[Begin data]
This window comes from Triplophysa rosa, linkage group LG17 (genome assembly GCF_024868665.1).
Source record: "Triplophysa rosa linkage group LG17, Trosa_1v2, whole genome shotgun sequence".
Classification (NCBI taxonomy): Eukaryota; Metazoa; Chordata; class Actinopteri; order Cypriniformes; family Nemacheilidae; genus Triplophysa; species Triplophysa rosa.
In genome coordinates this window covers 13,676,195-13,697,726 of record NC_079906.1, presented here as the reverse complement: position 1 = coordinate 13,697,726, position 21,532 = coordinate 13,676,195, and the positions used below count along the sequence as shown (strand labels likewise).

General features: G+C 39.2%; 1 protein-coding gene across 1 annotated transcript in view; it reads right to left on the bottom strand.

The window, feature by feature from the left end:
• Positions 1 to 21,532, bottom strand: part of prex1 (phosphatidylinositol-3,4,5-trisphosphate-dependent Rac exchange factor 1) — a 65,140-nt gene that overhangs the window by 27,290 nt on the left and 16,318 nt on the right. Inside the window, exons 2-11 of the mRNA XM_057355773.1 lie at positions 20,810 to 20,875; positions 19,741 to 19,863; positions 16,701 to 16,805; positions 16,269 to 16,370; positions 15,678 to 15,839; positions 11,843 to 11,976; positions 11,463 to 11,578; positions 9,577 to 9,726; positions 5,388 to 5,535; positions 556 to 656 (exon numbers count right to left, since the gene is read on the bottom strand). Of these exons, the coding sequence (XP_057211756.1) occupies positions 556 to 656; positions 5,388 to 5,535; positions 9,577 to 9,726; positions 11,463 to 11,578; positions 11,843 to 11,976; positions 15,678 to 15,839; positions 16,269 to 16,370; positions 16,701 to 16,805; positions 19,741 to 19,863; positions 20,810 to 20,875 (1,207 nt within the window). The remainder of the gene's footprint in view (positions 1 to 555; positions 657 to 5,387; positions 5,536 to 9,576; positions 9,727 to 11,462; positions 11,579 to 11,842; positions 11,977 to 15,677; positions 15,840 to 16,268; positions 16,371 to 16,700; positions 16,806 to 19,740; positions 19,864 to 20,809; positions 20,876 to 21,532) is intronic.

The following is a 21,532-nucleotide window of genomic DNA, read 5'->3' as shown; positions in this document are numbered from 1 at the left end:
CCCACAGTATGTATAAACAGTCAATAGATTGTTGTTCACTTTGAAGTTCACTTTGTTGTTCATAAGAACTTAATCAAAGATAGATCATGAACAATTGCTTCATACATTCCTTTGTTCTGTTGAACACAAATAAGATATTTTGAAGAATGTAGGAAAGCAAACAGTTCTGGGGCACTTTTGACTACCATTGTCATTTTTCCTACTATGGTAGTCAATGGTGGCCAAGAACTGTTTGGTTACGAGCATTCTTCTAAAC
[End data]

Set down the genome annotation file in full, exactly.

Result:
This window comes from Triplophysa rosa, linkage group LG17 (genome assembly GCF_024868665.1).
Source record: "Triplophysa rosa linkage group LG17, Trosa_1v2, whole genome shotgun sequence".
Classification (NCBI taxonomy): Eukaryota; Metazoa; Chordata; class Actinopteri; order Cypriniformes; family Nemacheilidae; genus Triplophysa; species Triplophysa rosa.
In genome coordinates this window covers 13,676,195-13,697,726 of record NC_079906.1, presented here as the reverse complement: position 1 = coordinate 13,697,726, position 21,532 = coordinate 13,676,195, and the positions used below count along the sequence as shown (strand labels likewise).

General features: G+C 39.2%; 1 protein-coding gene across 1 annotated transcript in view; it reads right to left on the bottom strand.

The window, feature by feature from the left end:
• Positions 1 to 21,532, bottom strand: part of prex1 (phosphatidylinositol-3,4,5-trisphosphate-dependent Rac exchange factor 1) — a 65,140-nt gene that overhangs the window by 27,290 nt on the left and 16,318 nt on the right. Inside the window, exons 2-11 of the mRNA XM_057355773.1 lie at positions 20,810 to 20,875; positions 19,741 to 19,863; positions 16,701 to 16,805; positions 16,269 to 16,370; positions 15,678 to 15,839; positions 11,843 to 11,976; positions 11,463 to 11,578; positions 9,577 to 9,726; positions 5,388 to 5,535; positions 556 to 656 (exon numbers count right to left, since the gene is read on the bottom strand). Of these exons, the coding sequence (XP_057211756.1) occupies positions 556 to 656; positions 5,388 to 5,535; positions 9,577 to 9,726; positions 11,463 to 11,578; positions 11,843 to 11,976; positions 15,678 to 15,839; positions 16,269 to 16,370; positions 16,701 to 16,805; positions 19,741 to 19,863; positions 20,810 to 20,875 (1,207 nt within the window). The remainder of the gene's footprint in view (positions 1 to 555; positions 657 to 5,387; positions 5,536 to 9,576; positions 9,727 to 11,462; positions 11,579 to 11,842; positions 11,977 to 15,677; positions 15,840 to 16,268; positions 16,371 to 16,700; positions 16,806 to 19,740; positions 19,864 to 20,809; positions 20,876 to 21,532) is intronic.

The following is a 21,532-nucleotide window of genomic DNA, read 5'->3' as shown; positions in this document are numbered from 1 at the left end:
CCCACAGTATGTATAAACAGTCAATAGATTGTTGTTCACTTTGAAGTTCACTTTGTTGTTCATAAGAACTTAATCAAAGATAGATCATGAACAATTGCTTCATACATTCCTTTGTTCTGTTGAACACAAATAAGATATTTTGAAGAATGTAGGAAAGCAAACAGTTCTGGGGCACTTTTGACTACCATTGTCATTTTTCCTACTATGGTAGTCAATGGTGGCCAAGAACTGTTTGGTTACGAGCATTCTTCTAAAC